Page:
UK’s Gravitilab & NCC to make composite structures for launch vehicles

August 18, 2021 - United Kingdom

Gravitilab, headquartered in the UK, is working with the National Composites Centre (NCC), part of the high value manufacturing catapult, on the analysis and design of new composite flight structures for Gravitilab’s fleet of suborbital launch vehicles. The NCC supports UK businesses of any size to accelerate their use of advanced composite materials.

Composite materials are known for their low mass and high strength characteristics, making them the ideal solution to optimise Gravitilab’s vehicle fleet. Working with the defence and space team at NCC, the Gravitilab team is investigating, designing, and trialling a carbon fibre propellant tank which also forms part of the outer skin of the launch, thereby reducing complexity and mass. Approximately 30 per cent of the rocket is composite, a sector first, and Gravitilab has plans to increase this in later versions, assuming performance targets are achieved, Gravitilab said in a press release.

Gravitilab’s initial launch vehicle MAX has been operational for three years. Used widely in testing programmes for the European Space Agency, the three MAX rockets can carry between 1.2 and 3kg payloads and can reach between 0.8 and 1.81km altitude. ADA, the company’s new 80km suborbital rocket is set for flight testing in March 2022 with ISAAC, capable of 120km distance, set for its maiden flight in October 2022.

NCC’s partnership with Gravitilab is a great example of how the NCC can support UK organisations to accelerate R&D and increase the value of the UK’s technology, making UK companies more globally competitive, more quickly, according to NCC.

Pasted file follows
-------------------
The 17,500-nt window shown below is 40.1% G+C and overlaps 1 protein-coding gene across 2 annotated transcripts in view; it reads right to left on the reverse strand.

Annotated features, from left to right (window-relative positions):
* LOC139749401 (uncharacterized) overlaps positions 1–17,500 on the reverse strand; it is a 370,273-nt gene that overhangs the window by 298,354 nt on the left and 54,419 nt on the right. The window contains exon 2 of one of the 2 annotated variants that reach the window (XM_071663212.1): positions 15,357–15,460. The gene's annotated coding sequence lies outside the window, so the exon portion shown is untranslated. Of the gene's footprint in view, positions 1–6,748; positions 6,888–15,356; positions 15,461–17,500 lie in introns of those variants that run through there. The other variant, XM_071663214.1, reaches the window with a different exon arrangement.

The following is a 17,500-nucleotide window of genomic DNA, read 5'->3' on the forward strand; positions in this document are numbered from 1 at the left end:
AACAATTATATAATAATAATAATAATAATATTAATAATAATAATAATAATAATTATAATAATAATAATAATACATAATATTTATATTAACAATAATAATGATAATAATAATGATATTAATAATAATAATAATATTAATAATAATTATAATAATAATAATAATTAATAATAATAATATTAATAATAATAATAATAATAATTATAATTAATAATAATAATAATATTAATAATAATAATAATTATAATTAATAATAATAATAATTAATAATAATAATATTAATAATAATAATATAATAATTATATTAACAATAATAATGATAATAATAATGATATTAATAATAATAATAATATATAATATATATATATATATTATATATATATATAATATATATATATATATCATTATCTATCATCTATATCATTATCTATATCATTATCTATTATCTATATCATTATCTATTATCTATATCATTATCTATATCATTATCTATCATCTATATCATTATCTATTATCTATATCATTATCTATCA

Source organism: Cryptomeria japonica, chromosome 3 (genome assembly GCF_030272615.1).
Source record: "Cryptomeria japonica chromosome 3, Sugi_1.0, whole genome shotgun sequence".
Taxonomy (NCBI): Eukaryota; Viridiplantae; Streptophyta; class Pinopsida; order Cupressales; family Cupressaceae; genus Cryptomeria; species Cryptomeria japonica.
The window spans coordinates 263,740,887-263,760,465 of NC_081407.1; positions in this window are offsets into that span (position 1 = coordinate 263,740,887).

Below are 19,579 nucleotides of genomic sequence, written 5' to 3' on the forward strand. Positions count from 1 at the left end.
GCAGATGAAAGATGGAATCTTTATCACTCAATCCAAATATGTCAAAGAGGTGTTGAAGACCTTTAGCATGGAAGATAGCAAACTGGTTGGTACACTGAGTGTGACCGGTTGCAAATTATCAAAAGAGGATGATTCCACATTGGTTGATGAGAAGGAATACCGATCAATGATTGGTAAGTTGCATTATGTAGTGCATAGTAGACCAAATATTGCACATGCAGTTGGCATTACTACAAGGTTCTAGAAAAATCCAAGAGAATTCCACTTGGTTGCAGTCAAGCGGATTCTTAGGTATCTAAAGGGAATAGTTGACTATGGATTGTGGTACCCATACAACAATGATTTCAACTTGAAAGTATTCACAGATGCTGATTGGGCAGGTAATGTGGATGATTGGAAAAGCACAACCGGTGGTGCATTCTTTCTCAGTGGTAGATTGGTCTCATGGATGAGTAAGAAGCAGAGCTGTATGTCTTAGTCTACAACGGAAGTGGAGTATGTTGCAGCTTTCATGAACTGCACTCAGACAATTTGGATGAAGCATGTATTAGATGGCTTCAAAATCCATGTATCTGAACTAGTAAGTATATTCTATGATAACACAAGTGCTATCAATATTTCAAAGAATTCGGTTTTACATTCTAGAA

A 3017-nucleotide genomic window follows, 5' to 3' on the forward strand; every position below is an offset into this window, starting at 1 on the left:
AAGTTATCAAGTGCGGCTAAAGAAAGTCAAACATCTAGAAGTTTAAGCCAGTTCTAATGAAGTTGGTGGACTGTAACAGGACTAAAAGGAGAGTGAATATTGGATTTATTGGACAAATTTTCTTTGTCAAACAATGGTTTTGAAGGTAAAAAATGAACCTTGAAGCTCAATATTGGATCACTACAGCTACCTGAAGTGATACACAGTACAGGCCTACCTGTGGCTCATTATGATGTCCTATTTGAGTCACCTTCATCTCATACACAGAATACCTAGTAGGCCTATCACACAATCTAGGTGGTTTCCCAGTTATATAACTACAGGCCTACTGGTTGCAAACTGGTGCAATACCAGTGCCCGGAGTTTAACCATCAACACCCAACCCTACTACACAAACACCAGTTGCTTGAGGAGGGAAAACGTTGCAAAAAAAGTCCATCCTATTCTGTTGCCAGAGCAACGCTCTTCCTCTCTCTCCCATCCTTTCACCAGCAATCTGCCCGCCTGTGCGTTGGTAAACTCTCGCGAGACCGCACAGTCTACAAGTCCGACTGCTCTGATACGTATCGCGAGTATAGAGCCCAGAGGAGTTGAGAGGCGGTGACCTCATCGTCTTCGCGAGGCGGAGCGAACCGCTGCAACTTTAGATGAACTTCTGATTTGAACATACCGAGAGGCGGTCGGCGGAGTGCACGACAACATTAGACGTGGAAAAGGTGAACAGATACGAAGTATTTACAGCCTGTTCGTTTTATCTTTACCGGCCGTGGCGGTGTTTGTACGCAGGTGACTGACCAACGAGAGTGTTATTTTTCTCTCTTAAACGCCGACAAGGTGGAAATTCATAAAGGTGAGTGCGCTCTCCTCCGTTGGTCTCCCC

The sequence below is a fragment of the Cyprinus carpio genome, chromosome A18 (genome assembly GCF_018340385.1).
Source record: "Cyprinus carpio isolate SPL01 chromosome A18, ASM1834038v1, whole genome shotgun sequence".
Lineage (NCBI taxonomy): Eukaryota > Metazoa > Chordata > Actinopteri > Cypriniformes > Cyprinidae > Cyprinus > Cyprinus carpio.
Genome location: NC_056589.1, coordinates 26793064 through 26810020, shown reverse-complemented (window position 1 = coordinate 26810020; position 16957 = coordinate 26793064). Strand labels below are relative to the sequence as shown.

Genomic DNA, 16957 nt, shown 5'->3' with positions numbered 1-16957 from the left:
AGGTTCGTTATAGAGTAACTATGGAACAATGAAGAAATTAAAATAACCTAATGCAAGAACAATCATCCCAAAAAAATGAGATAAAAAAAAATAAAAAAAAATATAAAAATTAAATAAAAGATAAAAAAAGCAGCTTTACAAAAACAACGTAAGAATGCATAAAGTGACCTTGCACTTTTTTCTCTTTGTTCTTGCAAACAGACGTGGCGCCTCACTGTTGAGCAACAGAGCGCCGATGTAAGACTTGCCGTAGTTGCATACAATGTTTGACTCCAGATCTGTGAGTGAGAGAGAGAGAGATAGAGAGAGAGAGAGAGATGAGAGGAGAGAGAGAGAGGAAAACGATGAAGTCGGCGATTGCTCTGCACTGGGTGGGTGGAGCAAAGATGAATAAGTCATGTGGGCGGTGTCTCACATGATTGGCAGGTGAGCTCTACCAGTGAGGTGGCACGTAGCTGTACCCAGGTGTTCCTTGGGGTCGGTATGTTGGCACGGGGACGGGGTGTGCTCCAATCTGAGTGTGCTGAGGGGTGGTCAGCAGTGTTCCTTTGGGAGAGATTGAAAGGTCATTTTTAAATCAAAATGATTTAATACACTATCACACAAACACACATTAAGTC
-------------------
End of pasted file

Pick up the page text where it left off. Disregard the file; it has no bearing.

“The collaboration with NCC forms part of Gravitilab’s ongoing research and development programme to optimise launch vehicles that are lighter and more cost-effective than anything else that currently exists in the market. The opportunity to partner with the NCC enables disruptive space companies such as Gravitilab, to access the latest composites expertise and technology to exploit the huge benefits of composite materials for our lightweight but robust reusable launch vehicles.” Gravitilab’s technical director, Rob Adlard said in a statement.

“We are delighted to be supporting Gravitilab with the ongoing research and development for using advanced composite materials in their family of sub-orbital launchers. The adoption of new lightweight materials is going to make a step-change for future cost-competitive launch in the UK, and Gravitilab are pushing the limits of composite materials technology for their ADA and ISAAC launchers as part of some very exciting near-future engineering projects. It is great for the NCC to play our part in that story,” Sean Cooper, chief engineer for defence and space at NCC said.

Gravitilab provides the world’s most sustainable suborbital launch technology with their unique, reusable rockets and more environment-friendly hybrid propellants that deliver sustained and stable microgravity conditions for space hardware and scientific research campaigns.